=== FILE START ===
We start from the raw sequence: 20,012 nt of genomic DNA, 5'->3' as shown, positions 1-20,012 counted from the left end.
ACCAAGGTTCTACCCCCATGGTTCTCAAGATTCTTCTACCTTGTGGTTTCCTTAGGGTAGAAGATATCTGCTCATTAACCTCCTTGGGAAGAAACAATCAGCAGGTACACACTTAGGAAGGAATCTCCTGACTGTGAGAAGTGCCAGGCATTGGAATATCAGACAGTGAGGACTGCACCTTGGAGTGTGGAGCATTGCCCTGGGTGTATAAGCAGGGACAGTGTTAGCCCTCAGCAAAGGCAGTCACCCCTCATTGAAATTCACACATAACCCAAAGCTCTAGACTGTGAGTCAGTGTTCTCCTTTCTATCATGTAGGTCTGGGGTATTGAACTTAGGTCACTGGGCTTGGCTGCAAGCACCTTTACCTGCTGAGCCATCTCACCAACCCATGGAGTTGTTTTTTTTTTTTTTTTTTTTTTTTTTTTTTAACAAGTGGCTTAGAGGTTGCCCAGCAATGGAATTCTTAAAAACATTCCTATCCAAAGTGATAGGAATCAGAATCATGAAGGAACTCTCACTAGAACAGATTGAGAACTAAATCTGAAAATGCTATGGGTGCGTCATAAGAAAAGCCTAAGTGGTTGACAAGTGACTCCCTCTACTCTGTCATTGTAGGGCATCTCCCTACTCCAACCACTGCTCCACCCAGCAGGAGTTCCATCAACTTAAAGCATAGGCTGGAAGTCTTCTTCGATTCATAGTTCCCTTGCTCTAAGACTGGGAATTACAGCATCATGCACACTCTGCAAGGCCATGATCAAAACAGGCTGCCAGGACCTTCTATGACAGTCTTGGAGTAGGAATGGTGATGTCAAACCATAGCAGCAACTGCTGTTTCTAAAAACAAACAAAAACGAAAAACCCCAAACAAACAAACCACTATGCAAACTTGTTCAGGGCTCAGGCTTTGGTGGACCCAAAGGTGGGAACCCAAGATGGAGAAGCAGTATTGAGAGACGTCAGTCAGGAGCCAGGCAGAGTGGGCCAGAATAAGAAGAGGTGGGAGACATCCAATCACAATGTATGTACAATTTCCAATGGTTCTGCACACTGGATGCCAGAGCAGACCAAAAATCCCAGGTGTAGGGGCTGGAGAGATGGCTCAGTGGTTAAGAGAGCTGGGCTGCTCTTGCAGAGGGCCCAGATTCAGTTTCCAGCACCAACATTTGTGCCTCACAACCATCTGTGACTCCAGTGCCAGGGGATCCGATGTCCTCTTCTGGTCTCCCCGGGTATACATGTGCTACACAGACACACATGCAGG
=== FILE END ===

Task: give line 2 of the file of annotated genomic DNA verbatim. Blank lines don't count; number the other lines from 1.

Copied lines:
ACCAAGGTTCTACCCCCATGGTTCTCAAGATTCTTCTACCTTGTGGTTTCCTTAGGGTAGAAGATATCTGCTCATTAACCTCCTTGGGAAGAAACAATCAGCAGGTACACACTTAGGAAGGAATCTCCTGACTGTGAGAAGTGCCAGGCATTGGAATATCAGACAGTGAGGACTGCACCTTGGAGTGTGGAGCATTGCCCTGGGTGTATAAGCAGGGACAGTGTTAGCCCTCAGCAAAGGCAGTCACCCCTCATTGAAATTCACACATAACCCAAAGCTCTAGACTGTGAGTCAGTGTTCTCCTTTCTATCATGTAGGTCTGGGGTATTGAACTTAGGTCACTGGGCTTGGCTGCAAGCACCTTTACCTGCTGAGCCATCTCACCAACCCATGGAGTTGTTTTTTTTTTTTTTTTTTTTTTTTTTTTTTAACAAGTGGCTTAGAGGTTGCCCAGCAATGGAATTCTTAAAAACATTCCTATCCAAAGTGATAGGAATCAGAATCATGAAGGAACTCTCACTAGAACAGATTGAGAACTAAATCTGAAAATGCTATGGGTGCGTCATAAGAAAAGCCTAAGTGGTTGACAAGTGACTCCCTCTACTCTGTCATTGTAGGGCATCTCCCTACTCCAACCACTGCTCCACCCAGCAGGAGTTCCATCAACTTAAAGCATAGGCTGGAAGTCTTCTTCGATTCATAGTTCCCTTGCTCTAAGACTGGGAATTACAGCATCATGCACACTCTGCAAGGCCATGATCAAAACAGGCTGCCAGGACCTTCTATGACAGTCTTGGAGTAGGAATGGTGATGTCAAACCATAGCAGCAACTGCTGTTTCTAAAAACAAACAAAAACGAAAAACCCCAAACAAACAAACCACTATGCAAACTTGTTCAGGGCTCAGGCTTTGGTGGACCCAAAGGTGGGAACCCAAGATGGAGAAGCAGTATTGAGAGACGTCAGTCAGGAGCCAGGCAGAGTGGGCCAGAATAAGAAGAGGTGGGAGACATCCAATCACAATGTATGTACAATTTCCAATGGTTCTGCACACTGGATGCCAGAGCAGACCAAAAATCCCAGGTGTAGGGGCTGGAGAGATGGCTCAGTGGTTAAGAGAGCTGGGCTGCTCTTGCAGAGGGCCCAGATTCAGTTTCCAGCACCAACATTTGTGCCTCACAACCATCTGTGACTCCAGTGCCAGGGGATCCGATGTCCTCTTCTGGTCTCCCCGGGTATACATGTGCTACACAGACACACATGCAGG